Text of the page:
This beloved country has a SERIOUS drinking problem, going back to the rum trade of colonial times. Think of the many DUI-related deaths.
    As such, encouraging drinking is irresponsible!
    Jews grow up accustomed to imbibing in moderation. Unfortunately, for our Christian neighbors- especially in the fundamentalist ‘good ol’ boy’ culture of David’s Bible-thumping landsleit- it is an all-or-nothing proposition: teetotaling or binge-drinking. (The same holds true for their binary outlook in regard to school curricula regarding reproductive health: teach abstinence or no sex education at all.)
    2. Re: the “Synchronicity” blog entry in which Mr. Klinghoffer boasts about his observance of the Tisha B’Av fast:
    Rabbi Brad is as devout in his observance of fast days as you claim to be – and he has been at it for a much longer period of time.
    But you don’t see him ‘bragging’ about in his blog entries- as you do here and elsewhere.
    Why, David ? Are you seeking applause? Do you need continual validation because you are a convert? Aren’t you aware of the rabbinic principle of modesty (tzniyut)?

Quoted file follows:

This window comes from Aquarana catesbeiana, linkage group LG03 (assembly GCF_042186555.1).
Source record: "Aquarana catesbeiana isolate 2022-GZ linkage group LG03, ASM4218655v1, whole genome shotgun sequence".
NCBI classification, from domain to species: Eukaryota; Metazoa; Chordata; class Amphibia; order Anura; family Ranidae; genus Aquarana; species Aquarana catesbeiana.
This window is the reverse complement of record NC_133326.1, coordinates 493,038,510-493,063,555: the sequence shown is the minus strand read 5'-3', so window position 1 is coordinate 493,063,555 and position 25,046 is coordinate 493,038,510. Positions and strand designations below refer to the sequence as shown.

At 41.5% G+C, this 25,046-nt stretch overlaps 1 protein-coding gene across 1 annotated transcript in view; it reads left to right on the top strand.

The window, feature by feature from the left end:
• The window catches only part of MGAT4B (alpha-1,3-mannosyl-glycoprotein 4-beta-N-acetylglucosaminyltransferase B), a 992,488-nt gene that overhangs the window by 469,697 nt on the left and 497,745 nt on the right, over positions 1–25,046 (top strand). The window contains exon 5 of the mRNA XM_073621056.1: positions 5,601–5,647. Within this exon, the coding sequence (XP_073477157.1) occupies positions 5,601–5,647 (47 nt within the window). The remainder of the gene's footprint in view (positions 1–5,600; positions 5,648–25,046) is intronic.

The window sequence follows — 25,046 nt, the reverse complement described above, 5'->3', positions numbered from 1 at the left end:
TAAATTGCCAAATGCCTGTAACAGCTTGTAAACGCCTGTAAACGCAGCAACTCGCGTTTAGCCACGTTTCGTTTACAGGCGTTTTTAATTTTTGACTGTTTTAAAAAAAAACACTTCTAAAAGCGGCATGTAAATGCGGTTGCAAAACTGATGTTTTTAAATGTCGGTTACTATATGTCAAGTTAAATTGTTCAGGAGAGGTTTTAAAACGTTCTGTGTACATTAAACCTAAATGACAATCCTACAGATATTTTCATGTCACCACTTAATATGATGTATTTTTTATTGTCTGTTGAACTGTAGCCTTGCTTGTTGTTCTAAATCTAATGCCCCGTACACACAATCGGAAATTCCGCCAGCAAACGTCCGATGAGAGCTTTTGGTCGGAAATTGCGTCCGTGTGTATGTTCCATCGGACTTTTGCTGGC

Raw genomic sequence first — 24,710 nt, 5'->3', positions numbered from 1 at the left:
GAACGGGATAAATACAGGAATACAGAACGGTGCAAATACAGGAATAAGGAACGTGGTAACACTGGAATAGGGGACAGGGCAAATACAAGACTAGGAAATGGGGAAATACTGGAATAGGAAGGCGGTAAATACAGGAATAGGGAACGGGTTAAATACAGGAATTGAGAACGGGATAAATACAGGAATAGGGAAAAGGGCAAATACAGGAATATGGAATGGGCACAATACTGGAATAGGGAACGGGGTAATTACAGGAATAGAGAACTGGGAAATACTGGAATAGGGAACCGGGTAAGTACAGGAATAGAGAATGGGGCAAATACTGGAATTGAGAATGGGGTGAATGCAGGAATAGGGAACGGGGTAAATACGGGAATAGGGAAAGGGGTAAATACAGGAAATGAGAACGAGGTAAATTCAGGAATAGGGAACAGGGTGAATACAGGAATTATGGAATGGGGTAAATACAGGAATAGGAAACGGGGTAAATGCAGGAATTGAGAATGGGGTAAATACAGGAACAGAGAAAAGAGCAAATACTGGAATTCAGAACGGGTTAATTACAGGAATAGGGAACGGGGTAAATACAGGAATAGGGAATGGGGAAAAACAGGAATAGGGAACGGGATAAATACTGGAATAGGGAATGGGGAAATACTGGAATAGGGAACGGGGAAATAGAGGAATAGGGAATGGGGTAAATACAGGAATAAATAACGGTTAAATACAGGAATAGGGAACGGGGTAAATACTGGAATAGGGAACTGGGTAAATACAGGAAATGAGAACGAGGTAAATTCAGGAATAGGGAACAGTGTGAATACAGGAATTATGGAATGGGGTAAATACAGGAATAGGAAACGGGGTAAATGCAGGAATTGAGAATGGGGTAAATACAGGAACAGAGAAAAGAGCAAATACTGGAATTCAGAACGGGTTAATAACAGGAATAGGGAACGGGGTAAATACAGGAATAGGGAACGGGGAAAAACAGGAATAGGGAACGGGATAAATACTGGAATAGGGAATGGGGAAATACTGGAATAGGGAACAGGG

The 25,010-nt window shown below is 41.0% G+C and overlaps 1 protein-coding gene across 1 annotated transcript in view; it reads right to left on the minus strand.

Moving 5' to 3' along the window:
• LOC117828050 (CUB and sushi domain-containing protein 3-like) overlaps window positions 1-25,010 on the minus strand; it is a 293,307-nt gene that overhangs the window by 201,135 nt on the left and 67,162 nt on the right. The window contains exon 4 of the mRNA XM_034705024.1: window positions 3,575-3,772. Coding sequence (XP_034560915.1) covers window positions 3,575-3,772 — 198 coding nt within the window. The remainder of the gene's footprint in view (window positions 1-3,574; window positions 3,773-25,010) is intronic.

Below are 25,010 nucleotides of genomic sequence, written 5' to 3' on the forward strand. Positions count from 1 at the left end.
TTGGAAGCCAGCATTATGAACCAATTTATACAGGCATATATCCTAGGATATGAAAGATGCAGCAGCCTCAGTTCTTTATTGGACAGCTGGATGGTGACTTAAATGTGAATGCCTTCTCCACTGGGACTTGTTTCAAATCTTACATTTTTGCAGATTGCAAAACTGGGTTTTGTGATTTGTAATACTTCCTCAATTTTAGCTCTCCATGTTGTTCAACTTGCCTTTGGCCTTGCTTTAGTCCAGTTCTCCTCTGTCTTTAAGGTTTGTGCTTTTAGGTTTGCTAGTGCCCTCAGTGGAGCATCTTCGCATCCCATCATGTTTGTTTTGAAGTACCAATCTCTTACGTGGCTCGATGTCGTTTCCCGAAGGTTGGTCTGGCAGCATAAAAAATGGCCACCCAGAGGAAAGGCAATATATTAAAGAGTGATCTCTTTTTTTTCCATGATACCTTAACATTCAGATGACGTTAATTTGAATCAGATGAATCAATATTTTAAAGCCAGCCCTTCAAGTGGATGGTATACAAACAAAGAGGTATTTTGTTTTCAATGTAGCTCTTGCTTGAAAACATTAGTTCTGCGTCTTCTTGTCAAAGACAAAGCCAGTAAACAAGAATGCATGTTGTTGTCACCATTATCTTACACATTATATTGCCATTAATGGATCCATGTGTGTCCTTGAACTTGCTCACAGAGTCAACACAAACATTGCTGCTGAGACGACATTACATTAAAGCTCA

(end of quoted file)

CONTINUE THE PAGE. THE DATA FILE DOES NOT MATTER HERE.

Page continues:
Wasn’t it just this type of public religious exhibitionism which was part of Jesus’ critique of the Pharisaic practices of his day?

  • Bonnie

    seems to me if the bar is privately owned, the proprietor may exclude anyone who may disrupt the atmosphere of his establishment. Many American establishments will do the same for similar reasons. Perhaps those soldiers should try patronizing the place in civilian attire and then see if they are served. If they are not, then they have a reason to suspect prejudice because of their military status.

  • Karen Whitaker

    I could understand this if the owners of the bar feared the presence of soldiers in uniform would invite acts of terrorism. I wouldn’t be in favor of it, but I could understand it.

  • Lucy